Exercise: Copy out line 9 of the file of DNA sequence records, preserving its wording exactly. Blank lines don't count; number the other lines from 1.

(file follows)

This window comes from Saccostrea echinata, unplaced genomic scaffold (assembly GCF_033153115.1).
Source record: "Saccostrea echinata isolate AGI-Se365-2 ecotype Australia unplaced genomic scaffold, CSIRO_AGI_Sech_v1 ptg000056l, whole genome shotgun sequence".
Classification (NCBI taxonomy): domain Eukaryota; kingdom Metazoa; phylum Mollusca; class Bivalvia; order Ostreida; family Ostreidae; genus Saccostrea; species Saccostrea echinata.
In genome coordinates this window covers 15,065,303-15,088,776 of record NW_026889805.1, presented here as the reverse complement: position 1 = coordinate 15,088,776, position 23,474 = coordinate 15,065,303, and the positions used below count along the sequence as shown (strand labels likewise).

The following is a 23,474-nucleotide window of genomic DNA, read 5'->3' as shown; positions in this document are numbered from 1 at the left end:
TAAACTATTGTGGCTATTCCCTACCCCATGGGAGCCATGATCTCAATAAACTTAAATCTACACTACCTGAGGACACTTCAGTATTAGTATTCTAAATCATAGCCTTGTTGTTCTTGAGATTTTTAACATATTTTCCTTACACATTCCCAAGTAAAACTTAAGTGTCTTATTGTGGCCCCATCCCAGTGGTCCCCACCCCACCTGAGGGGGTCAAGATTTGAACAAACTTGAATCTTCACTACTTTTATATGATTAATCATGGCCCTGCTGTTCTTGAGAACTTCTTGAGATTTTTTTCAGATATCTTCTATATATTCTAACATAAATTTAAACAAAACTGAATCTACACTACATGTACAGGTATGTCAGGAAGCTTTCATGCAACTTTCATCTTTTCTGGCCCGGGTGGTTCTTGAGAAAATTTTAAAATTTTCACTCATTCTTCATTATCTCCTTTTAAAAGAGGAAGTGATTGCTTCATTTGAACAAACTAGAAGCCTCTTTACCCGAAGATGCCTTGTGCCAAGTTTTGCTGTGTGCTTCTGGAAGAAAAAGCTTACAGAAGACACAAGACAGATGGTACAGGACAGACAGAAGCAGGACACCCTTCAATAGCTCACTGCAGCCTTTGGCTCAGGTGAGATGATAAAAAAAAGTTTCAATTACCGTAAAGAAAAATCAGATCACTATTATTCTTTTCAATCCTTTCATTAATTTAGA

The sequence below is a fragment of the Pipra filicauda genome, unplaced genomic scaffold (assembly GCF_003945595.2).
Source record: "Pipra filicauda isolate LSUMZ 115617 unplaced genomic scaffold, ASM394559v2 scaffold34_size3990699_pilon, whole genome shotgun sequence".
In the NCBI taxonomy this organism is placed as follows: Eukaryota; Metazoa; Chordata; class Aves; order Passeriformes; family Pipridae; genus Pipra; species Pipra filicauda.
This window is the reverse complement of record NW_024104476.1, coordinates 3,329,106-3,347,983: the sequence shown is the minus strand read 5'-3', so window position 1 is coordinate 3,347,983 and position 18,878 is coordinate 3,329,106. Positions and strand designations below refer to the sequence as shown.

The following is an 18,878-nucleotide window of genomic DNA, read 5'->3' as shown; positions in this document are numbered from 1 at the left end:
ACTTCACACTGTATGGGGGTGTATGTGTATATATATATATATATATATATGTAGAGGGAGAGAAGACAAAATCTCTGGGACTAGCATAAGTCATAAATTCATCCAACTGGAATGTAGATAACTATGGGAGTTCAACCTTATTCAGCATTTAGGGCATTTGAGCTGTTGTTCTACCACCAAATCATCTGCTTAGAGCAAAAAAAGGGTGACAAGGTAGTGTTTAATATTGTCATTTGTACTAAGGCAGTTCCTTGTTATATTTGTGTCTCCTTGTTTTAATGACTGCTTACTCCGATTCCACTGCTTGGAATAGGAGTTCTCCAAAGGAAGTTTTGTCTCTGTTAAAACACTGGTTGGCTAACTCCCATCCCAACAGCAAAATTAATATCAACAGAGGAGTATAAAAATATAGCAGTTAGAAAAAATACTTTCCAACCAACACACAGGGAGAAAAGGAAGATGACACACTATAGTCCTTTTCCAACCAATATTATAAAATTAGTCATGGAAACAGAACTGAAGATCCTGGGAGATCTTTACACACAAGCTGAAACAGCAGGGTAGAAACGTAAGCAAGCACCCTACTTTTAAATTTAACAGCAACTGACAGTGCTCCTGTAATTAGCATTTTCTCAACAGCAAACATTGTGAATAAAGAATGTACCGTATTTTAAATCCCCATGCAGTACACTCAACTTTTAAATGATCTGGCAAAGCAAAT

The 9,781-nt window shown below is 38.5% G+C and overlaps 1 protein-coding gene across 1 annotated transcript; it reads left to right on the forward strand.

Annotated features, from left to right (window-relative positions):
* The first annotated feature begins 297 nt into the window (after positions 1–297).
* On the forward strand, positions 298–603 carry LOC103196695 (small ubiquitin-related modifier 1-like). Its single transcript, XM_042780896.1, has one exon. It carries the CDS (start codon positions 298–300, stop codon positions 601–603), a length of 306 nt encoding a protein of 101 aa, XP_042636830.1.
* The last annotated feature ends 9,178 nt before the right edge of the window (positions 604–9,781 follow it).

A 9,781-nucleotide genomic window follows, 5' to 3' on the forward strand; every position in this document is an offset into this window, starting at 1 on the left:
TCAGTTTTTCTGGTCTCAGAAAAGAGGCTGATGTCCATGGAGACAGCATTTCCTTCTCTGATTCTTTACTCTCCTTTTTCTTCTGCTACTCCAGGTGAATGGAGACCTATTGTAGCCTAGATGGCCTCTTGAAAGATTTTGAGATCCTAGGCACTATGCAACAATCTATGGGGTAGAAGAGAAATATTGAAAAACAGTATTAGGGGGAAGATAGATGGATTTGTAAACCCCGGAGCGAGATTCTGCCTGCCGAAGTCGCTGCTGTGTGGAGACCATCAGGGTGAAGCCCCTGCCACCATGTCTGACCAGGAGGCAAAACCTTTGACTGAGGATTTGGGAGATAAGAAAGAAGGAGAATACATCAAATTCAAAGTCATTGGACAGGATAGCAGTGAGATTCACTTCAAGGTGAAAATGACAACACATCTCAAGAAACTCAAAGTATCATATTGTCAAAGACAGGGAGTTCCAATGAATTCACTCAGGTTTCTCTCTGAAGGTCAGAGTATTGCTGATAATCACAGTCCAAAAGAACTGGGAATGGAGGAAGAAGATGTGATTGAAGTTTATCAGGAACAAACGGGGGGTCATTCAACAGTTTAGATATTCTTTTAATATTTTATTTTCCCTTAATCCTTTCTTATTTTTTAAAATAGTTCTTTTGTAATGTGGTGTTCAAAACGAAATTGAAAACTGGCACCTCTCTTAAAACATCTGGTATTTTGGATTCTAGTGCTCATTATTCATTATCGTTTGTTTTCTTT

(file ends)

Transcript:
In the NCBI taxonomy this organism is placed as follows: Eukaryota; Metazoa; Chordata; class Aves; order Passeriformes; family Pipridae; genus Pipra; species Pipra filicauda.